First, it's easy to see that *real* solutions can be rescaled to be rational and therefore also integer.

For $n=7$ there are no solutions.

For $n=6$ there are essentially 4 primitive integral solutions, with only one consisting of natural numbers (as requested):

$\big(-35+12(1,2,4,3,6,5)\big) \times \big(-5+2(5,6,1,2,3,4)\big) = -153+38(1,2,3,4,5,6)$

$\big(-19+6(1,2,5,6,3,4)\big) \times \big(-5+2(5,6,1,2,3,4)\big) = -81+16(1,2,3,4,5,6)$

$\big(-10+3(1,3,2,4,6,5)\big) \times \big(-3+1(3,1,2,6,4,5)\big) = -2+2(1,2,3,4,5,6)$

$\big(1+6(1,5,3,2,6,4)\big) \times \big(5+6(5,1,3,6,2,4)\big) = 149+96(1,2,3,4,5,6)$

Other sequences can be obtained by rescaling, switching $a$ and $b$, reversing the orders, and replacing permutations $a,b$ with $7-a,7-b$ while adjusting the other parameters accordingly.

**Sketch of proof.**

Using bold letters for permutations of of the numbers $1,2,\dots n$, we are looking for real solutions to this equation:

$(a+d{\bf u})(b+e{\bf v})=c+f(1,2,\dots n)$

that is

$(1,2,\dots n)=\frac{ab-c}{f}+\frac{bd}{f}{\bf u}+\frac{ae}{f}{\bf v}+\frac{de}{f}{\bf uv}$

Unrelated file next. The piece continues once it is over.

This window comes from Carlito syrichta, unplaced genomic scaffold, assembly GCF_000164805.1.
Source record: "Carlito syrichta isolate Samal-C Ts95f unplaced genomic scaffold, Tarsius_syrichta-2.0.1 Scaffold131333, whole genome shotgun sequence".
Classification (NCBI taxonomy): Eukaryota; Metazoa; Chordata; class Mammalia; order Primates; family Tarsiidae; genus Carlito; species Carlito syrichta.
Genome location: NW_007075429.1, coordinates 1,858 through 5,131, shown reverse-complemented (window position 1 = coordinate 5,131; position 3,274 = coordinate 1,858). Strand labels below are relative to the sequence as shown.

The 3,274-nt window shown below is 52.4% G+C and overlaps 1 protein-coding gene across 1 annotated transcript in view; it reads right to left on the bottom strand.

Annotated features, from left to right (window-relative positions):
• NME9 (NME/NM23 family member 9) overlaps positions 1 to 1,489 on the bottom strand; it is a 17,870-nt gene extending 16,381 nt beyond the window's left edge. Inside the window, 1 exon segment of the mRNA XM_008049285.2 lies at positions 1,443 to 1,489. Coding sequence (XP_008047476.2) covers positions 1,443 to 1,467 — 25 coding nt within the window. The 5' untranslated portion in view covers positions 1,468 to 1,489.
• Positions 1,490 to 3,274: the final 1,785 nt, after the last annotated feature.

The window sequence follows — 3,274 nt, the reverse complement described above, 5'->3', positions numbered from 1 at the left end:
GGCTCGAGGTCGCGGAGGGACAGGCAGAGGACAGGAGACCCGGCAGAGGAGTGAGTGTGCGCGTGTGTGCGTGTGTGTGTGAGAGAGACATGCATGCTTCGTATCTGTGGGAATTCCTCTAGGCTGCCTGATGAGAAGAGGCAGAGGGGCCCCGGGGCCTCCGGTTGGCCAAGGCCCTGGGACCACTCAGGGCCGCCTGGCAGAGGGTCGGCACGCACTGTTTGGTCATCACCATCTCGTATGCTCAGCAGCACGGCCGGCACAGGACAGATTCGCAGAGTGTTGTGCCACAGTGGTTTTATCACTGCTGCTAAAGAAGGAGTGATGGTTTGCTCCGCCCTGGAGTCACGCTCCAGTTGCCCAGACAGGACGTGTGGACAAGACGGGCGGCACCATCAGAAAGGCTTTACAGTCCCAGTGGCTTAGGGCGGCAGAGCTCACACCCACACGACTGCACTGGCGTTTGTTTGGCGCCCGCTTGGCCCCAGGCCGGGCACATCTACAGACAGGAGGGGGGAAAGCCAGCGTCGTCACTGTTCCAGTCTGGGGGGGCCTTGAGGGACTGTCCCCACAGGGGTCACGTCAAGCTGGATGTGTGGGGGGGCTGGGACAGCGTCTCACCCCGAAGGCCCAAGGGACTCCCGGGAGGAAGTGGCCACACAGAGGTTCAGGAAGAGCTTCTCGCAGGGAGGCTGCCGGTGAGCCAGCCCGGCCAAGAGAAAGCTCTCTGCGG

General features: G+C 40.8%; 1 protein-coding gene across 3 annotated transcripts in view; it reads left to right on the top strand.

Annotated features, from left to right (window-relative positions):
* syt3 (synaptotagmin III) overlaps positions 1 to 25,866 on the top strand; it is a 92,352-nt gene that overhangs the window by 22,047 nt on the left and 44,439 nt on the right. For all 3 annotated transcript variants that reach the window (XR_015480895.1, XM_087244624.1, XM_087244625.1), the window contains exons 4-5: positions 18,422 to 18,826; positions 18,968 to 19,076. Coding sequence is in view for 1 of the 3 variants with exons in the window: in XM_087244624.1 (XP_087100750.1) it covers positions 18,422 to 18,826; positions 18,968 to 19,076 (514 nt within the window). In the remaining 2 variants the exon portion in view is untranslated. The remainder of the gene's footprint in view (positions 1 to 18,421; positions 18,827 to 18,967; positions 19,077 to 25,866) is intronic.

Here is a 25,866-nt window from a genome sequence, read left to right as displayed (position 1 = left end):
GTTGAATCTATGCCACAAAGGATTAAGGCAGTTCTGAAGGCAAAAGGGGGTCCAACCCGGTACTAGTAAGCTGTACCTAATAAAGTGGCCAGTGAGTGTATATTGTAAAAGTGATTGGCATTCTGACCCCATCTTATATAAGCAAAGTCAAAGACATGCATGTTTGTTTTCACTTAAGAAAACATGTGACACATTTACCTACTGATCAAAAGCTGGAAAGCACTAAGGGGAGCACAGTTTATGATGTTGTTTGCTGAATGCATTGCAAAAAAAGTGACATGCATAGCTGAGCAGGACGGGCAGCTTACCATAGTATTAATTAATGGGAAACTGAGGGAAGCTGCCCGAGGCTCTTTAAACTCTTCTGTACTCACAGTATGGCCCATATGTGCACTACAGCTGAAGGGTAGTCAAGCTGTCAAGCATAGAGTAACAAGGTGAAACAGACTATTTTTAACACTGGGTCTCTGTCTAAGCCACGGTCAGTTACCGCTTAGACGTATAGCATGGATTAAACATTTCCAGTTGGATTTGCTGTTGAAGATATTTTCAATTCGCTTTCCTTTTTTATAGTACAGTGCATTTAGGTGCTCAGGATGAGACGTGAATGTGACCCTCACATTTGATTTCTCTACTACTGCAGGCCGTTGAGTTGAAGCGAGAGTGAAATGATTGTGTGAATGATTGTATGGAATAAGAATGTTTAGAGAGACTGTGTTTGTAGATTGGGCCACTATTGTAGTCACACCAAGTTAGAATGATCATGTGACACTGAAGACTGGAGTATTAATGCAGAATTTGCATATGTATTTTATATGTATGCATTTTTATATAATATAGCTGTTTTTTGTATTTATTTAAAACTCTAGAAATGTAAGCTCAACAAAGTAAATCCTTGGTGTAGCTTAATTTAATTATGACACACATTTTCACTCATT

Therefore, given $\bf u,v$, the coefficients $\frac{ab-c}{f},\frac{bd}{f},\frac{ae}{f},\frac{de}{f}$ can be computed by a standard linear regression with $(1,2,\dots n)$ as the dependent ($y$-)variable and **intercept**, $\bf u$, $\bf v$ and $\bf uv$ as the 4 independent ($x$-)variables. Once $\frac{bd}{f},\frac{ae}{f},\frac{de}{f}$ are known, then also $\frac{b}{e}$ and $\frac{a}{d}$ are, and these determine the coprime pairs $(a,d)$ and $(b,e)$, uniquely for $d,e>0$.

There are $n!-2$ possibilities for each of $\bf u$ and $\bf v$ (excluding the trivial $(1,2,\dots n)$ and $(n,n-1,\dots 1)$).
Moreover we can assume ${\bf v}\ge {\bf u}$ (lexicographically) and also, obviously, that whenever $u_j<u_i$ for $j>i$ then $\bf v$ must satisfy $v_j>v_i$. Last, we want to avoid the singular cases ${\bf u}+{\bf v}=(n+1,n+1,\dots n+1)$. Given all these restrictions there are only $14777$ pairs $({\bf u},{\bf v})$ left for $n=6$ and $328790$ left for $n=7$.
I produced all these pairs with simple awk scripts and ran the $14777+328790$ regressions with awk+shell+Rscript, looking for the cases where both $\frac{de}{f}\ne 0$ and $\text{r-squared}=1$. The search produced 8 hits for $n=6$, that is $4$ pairs of related solutions, and no hits for $n=7$.

I **conjecture** that there are no solutions for $n\ge 8$. The case $n=8$ is definitely within computational reach using the method above, but a better programmer than myself is needed for it. It would be easy to also find *all* the solutions for $n\le 5$, but I ran out of motivation.